the measuring apparatus. Such variations in lead resistance may result from variationsin the lengths or in the temperatures of the leads.
The present invention The resistanceof the comparison resistor may thus be adjusted When. the comparison resistor is' Forv thepurposes--, of the present invention, I have devised meansv for comparing the two voltages by impressing them in rapid alternation on a detector circuit so that when the voltages are unequal,v an alternating current will be produced in the detector circuit. of a magnitude and phase respectively dependent on they extent and direction of difference betweenthe'two voltages. The alternating current thusproduced is used tov actuate means foradj usting the: adjustable-resistor in the direction and to the extent required; to equalize the. twovoltages-and thus: make the resistance of the adjustable, comparison resistor equal to the. actual momentary resistance of the variable resistor.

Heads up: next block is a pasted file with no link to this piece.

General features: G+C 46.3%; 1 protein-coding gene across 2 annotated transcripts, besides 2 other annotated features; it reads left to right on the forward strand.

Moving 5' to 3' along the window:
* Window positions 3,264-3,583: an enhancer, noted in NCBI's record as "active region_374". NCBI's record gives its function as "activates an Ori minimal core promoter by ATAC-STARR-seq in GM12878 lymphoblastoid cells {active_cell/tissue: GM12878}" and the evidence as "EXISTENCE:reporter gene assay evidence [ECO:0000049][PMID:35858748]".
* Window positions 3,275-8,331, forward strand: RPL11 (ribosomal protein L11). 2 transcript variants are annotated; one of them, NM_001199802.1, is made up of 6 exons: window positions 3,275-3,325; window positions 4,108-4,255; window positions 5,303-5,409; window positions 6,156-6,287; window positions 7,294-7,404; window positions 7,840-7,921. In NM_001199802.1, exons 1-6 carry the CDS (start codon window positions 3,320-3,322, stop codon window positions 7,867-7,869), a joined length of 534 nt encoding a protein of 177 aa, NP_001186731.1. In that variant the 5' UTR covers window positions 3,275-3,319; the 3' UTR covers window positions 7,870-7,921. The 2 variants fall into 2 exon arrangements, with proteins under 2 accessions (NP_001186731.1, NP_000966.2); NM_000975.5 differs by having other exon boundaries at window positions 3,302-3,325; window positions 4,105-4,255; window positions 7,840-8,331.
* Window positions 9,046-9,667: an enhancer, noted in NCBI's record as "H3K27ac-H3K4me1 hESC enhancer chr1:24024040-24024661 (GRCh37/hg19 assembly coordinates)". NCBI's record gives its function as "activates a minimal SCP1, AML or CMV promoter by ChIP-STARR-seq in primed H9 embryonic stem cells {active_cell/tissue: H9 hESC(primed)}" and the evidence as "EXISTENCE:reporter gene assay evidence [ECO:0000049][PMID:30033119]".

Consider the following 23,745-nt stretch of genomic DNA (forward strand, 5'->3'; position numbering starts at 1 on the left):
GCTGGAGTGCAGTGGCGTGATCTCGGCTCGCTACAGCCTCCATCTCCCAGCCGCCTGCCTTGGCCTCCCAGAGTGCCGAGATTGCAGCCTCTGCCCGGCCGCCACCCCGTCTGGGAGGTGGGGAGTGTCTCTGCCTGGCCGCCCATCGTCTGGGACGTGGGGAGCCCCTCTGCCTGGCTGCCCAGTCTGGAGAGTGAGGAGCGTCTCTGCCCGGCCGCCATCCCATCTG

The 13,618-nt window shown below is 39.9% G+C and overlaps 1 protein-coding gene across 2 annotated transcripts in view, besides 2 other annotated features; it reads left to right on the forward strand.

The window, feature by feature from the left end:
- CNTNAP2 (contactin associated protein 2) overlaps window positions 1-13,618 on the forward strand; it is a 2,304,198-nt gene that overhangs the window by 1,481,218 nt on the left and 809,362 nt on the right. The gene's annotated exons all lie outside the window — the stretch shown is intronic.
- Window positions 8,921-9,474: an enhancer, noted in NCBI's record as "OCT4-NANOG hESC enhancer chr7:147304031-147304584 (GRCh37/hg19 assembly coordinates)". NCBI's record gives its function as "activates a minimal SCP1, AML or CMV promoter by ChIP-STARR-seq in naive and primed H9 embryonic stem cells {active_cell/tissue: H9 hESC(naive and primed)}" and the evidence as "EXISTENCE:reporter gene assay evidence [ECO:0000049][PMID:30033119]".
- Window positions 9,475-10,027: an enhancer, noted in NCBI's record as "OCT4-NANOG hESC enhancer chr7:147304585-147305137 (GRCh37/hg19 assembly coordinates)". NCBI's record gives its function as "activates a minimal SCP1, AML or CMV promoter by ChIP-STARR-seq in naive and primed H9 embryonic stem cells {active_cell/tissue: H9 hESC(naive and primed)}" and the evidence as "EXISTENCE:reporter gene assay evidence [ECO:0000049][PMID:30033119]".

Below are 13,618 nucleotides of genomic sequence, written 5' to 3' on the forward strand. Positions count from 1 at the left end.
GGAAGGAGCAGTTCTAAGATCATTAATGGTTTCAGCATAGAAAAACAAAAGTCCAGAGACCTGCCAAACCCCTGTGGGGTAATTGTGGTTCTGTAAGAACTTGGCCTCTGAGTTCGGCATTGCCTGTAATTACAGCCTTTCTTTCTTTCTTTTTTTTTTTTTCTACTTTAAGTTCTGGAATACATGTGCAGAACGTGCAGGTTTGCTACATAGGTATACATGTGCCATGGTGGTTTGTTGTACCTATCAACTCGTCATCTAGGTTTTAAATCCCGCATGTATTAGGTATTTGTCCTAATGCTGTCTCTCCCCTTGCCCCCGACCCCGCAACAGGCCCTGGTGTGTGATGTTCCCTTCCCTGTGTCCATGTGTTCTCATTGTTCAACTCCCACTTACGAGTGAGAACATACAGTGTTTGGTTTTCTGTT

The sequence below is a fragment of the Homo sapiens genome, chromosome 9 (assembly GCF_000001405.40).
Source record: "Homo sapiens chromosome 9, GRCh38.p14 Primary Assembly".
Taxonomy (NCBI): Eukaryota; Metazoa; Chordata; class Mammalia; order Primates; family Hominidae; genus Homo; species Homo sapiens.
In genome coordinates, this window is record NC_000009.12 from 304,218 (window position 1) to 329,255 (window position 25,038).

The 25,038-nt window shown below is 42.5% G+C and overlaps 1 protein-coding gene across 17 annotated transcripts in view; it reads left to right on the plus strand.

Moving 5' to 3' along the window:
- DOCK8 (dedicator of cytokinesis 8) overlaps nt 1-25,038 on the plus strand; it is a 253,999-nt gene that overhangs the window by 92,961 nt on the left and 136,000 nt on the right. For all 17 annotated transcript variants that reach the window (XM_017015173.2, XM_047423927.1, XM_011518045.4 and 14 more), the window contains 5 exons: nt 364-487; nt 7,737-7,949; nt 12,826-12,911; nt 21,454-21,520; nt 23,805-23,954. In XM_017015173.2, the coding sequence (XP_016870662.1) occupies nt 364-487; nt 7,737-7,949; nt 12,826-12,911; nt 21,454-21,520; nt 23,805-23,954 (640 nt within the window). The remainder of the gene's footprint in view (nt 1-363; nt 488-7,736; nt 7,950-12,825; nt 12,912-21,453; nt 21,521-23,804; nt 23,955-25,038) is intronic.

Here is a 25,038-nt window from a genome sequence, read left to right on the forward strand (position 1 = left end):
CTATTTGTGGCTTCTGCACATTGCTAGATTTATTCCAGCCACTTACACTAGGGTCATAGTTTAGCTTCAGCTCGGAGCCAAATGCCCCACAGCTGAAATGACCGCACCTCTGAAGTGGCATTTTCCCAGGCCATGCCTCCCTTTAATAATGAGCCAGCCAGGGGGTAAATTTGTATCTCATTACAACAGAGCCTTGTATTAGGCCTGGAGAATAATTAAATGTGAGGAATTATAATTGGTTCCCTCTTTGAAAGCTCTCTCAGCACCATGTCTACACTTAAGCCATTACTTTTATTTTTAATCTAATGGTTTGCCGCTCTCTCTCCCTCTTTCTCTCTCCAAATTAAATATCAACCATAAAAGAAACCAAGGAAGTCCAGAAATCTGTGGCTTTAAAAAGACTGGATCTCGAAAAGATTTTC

In the preferred. form ofthe presentinvention, I employ measuring apparatus including a voltage and motor drive amplifier of well known type, and impress the alternating current signal developed when theresistors are alternately. connected-in rapid succession to the detector circuit, to actuate. a reversible rebalancingv motor, through which I adjust the comparison resistor as needed to make itsresistance equal. to the actualv momentary resistance of the variable re.- sistor.